I sat across the table from little Emily Davis and her aunt, Pam Chaney, at the Hillsboro Rotary meeting last Tuesday. Emily was the poster child for this year’s Ernie Blankenship Radio-Telethon for the Highland County Society for Children and Adults.
At the Ponderosa Banquet Center where Rotary meets, Emily, who had just turned 10, was adorable in a little Easter hat and dress. In front of her on the table, on a small plastic plate, was a delicious-looking piece of chocolate pie. Emily was staring intently at the scrumptious pie, silently, quietly, studiously boring a hole through it with her eyes as Rotarians mingled all around her.
I asked myself why she was staring at the pie so eagerly, with such anticipation, without digging in, while everyone around her was eating and drinking to their heart’s content. Then I noticed there was no silverware at her setting. I said, “Emily, do you need a fork?”
She glanced up briefly, smiled shyly, shook her head, and returned her gaze to the tempting dessert a few inches from her face.
Her aunt, having heard my question, smiled and said, “She can’t eat it. She just likes to look at it.”
At that moment, I remembered the story Jeff Gilliland had written a few days earlier about Emily which mentioned that because of her condition she was unable to eat or drink anything orally.
My heart melted, and anyone who wouldn’t have the same reaction apparently has a pretty large and empty cavity in their chest. Here was this cute little girl, with an attitude of happiness and contentment that would put most healthier children (and adults) to shame, admiring a chocolate confection that she was able only to savor and taste with her eyes and her imagination. She just liked to look at it.
As Jeff’s story described it, Emily was born with Riley-Day syndrome. She can’t eat or drink orally, can’t feel pain or temperature change, has a dry eyes condition that requires drops every two hours when she’s awake, and has repeated occurrences of pneumonia. Her aunt said this was the first winter Emily has not had pneumonia.
Just a week before Emily joined Rotarians at Ponderosa, Rocky Coss – who, along with his wife, Gayle, are today the driving forces behind the Society for Children and Adults and the annual radio-telethon – told Rotarians that Emily was back in the hospital for her dry-eyes condition. In fact, the night before Wednesday’s telethon she had made yet another trip to the hospital, and everyone was happy she was released in time to attend the ceremonies at Merchants Bank.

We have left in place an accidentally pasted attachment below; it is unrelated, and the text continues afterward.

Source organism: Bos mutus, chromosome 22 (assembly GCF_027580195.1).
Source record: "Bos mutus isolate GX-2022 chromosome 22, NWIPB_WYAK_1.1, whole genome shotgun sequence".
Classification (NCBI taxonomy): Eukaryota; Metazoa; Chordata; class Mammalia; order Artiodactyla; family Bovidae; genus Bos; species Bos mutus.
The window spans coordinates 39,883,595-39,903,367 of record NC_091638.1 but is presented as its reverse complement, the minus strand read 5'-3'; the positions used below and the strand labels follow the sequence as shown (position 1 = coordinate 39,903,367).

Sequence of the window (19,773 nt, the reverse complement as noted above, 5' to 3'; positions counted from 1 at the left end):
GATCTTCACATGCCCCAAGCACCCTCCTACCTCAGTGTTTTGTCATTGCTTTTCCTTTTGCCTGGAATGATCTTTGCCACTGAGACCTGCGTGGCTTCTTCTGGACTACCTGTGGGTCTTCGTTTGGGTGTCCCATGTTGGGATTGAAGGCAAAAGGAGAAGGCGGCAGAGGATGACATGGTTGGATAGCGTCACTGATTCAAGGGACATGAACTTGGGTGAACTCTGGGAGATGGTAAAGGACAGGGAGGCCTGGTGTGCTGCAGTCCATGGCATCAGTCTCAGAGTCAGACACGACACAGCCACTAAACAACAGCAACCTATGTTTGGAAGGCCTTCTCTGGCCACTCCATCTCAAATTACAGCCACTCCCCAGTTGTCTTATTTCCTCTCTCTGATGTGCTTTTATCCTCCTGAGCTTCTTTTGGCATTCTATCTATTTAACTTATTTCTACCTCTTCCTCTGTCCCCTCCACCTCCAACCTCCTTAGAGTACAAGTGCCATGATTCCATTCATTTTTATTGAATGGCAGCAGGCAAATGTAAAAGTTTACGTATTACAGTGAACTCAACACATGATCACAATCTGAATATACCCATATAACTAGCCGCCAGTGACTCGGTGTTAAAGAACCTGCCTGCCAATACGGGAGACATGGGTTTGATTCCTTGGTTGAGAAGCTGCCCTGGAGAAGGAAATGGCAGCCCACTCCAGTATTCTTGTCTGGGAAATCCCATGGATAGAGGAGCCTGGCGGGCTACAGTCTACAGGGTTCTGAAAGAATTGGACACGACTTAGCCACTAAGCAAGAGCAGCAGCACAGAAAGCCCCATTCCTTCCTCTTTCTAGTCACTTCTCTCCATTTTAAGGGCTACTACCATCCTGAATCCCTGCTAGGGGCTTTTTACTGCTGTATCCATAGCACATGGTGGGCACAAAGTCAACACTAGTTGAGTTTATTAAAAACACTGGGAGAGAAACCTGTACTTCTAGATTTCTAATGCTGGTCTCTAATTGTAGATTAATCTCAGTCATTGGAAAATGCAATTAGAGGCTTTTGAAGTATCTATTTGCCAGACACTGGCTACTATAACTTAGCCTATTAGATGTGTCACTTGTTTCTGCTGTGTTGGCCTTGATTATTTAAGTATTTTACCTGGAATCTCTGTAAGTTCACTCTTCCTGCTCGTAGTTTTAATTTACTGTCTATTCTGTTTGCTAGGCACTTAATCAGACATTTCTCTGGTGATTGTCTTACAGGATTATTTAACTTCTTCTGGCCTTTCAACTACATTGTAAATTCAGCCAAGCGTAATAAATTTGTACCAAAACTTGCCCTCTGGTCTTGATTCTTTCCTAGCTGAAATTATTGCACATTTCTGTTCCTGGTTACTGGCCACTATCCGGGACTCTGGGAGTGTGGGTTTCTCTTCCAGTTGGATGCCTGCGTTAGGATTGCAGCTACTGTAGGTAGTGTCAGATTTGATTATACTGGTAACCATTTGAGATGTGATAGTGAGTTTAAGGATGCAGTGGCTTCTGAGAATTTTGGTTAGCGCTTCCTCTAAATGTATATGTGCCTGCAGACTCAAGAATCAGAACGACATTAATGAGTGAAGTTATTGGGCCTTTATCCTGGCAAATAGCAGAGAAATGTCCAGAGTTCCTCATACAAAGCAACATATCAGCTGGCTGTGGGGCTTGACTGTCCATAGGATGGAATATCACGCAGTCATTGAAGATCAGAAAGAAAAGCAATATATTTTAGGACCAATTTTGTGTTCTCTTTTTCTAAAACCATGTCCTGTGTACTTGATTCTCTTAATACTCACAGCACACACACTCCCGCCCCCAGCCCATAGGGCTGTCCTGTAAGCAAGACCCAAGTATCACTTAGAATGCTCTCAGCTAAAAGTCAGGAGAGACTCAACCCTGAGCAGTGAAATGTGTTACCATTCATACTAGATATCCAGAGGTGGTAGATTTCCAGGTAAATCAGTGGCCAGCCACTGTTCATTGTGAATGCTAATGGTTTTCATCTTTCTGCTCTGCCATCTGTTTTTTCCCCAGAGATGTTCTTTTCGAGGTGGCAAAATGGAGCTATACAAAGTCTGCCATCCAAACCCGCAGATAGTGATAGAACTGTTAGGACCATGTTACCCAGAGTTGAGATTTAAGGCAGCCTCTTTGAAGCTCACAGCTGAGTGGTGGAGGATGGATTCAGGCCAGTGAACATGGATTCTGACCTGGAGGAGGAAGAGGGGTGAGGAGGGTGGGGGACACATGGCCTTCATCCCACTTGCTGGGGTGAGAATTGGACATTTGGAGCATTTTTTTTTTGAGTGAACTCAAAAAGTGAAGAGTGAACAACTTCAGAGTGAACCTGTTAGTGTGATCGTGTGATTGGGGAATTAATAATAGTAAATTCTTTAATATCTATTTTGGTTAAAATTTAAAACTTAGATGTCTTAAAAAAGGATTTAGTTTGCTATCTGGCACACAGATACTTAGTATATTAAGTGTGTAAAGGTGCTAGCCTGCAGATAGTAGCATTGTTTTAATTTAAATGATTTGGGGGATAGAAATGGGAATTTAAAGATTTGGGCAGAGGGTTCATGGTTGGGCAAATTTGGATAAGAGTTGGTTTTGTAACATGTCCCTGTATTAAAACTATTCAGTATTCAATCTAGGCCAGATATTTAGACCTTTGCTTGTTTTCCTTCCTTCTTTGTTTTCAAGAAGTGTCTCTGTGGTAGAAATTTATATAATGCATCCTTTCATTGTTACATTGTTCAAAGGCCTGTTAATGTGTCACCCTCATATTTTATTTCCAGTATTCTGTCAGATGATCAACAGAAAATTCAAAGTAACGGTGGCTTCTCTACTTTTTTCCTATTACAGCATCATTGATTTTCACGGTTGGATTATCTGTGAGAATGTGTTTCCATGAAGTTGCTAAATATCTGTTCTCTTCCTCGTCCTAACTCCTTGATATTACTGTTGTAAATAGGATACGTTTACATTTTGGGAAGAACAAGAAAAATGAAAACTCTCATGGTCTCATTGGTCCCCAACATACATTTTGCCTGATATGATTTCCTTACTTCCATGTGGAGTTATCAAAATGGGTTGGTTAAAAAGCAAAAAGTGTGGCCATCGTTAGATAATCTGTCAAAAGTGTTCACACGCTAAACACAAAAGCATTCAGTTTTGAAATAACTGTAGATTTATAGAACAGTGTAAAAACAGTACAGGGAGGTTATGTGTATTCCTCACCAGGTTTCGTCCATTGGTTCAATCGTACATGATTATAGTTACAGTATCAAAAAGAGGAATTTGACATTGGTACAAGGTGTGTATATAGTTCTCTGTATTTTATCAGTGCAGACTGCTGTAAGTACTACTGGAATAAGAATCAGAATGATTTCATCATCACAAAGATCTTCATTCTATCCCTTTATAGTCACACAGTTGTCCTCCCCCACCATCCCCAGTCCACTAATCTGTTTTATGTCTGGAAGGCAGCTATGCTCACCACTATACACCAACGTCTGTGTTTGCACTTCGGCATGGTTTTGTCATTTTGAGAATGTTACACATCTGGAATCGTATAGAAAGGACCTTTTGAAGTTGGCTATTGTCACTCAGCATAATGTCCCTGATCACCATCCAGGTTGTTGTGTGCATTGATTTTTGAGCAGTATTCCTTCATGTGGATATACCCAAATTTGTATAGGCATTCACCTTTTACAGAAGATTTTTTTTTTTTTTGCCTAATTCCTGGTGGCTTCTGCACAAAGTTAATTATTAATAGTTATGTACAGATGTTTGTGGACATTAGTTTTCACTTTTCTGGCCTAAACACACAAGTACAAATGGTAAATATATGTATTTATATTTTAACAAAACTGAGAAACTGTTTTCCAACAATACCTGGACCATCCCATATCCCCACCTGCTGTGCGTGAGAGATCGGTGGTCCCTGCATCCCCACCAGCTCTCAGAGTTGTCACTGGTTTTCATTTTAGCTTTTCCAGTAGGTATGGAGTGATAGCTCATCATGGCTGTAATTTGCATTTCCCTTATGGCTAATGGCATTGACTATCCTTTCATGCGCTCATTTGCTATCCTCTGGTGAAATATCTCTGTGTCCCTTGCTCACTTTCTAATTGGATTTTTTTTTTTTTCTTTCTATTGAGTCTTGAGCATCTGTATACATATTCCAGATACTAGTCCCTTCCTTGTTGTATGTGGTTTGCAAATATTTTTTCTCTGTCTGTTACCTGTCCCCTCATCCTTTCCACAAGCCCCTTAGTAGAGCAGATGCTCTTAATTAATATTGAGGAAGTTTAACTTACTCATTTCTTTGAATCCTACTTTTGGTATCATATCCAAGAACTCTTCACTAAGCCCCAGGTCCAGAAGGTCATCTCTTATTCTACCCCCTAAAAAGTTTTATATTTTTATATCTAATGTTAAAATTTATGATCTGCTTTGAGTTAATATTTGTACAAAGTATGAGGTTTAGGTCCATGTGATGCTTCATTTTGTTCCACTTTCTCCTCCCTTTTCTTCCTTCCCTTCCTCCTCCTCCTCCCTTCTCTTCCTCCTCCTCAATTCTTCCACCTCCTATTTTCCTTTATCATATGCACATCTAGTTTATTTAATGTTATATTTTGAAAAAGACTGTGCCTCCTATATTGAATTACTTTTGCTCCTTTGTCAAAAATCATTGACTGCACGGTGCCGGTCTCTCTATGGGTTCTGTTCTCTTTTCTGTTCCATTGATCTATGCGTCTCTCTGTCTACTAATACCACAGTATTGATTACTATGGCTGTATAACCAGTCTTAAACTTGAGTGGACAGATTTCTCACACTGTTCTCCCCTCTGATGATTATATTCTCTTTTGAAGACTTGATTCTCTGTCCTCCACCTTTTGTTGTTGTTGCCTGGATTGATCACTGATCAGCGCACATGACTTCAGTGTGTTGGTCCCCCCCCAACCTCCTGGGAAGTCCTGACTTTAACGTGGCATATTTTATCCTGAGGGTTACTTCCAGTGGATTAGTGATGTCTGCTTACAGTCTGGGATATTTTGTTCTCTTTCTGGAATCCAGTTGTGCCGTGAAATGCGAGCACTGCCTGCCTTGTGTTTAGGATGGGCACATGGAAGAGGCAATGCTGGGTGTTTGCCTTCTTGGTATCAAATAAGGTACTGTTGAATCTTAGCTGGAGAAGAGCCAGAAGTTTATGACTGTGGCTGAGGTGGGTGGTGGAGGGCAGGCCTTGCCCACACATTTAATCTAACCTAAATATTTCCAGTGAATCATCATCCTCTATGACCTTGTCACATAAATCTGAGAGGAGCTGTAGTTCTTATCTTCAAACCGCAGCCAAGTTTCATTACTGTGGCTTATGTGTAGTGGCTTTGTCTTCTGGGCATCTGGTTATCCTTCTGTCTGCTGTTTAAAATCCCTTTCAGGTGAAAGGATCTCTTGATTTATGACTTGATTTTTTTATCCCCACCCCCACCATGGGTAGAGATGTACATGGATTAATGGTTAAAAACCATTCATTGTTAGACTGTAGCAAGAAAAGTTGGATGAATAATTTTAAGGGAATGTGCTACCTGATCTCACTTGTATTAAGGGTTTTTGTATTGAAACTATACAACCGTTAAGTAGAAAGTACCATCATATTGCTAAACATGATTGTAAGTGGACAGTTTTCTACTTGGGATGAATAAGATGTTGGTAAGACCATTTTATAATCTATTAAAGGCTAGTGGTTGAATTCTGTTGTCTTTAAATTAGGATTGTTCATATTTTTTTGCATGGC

Emily lives with her grandfather, Doug Chaney, and she also has a good support network among other members of the Chaney family like Aunt Pam, as well as father Aaron Davis and her other grandparents, Herb and Patty Day. Emily has a happy, loving and generous disposition. Instead of birthday presents this year, she asked for donations to the Society for Children and Adults and the Humane Society.
When Jeff wrote his initial story on Emily, he asked her why she was asking for donations to those organizations in lieu of presents. She replied, “Because I want to be kind.”
The part of her condition that keeps her from feeling pain might at first seem rather nice. Wouldn’t it be great never to feel pain? It might, if you’re also invulnerable, like Superman. But when you’re not, it’s dangerous. Emily actually broke her leg once, but no one immediately knew it because she didn’t feel anything.
Here’s something even more moving, if you can handle it. Despite being unable to eat or drink like the rest of us, you know what Emily wants to be when she grows up? A chef. That’s right. A chef.
People like Emily’s family who care for children and adults with special needs have qualities of patience, generosity and sacrifice that are difficult for most of us mere mortals to comprehend. My wife’s sister has had some lifelong physical challenges, and the love and care her mother, step-father and other family members have exhibited over the years are amazing.
People like Linda Allen and all the workers and volunteers at SATH and KAMP Dovetail, everyone associated with Hills & Dales, those who work through organizations like the Society for Children and Adults, and everyone else who devotes their lives to caring for children or adults with special medical or developmental needs truly have a special place in Heaven that the rest of us will simply not attain.
At the Rotary meeting last Tuesday, Emily was so cute I couldn’t resist asking if I could take her picture. She quickly nodded, smiled, and struck a pose with her chin resting on her hand. The savory piece of pie that had been in front of her while everyone else was enthusiastically enjoying lunch and dessert had already been cleared away, untouched.
But the picture that is forever in my mind’s eye is of that beautiful little girl staring anxiously at that piece of chocolate pie that she could not eat.
Every year, the radio-telethon features a poster child, each with his or her own special challenge. This year, Emily represents children and adults across Highland County, many with stories every bit as compelling as hers. So even though this year’s radio-telethon has passed, contributions are needed and welcome year round.
If you haven’t made a contribution, I encourage you do so today, whether it be $5, $10, $25, $100 or whatever you can spare. You can make your check payable to HCSCA and drop it off at any uptown bank, or mail it to HCSCA, P.O. Box 258, Hillsboro, Ohio, 45133.
This year, make sure to write a note in the memo line that says “For Emily’s birthday” so she’ll know you were thinking of her. Why? Because you want to be kind.
Reach Gary Abernathy at 937-393-3456 or on Twitter @abernathygary.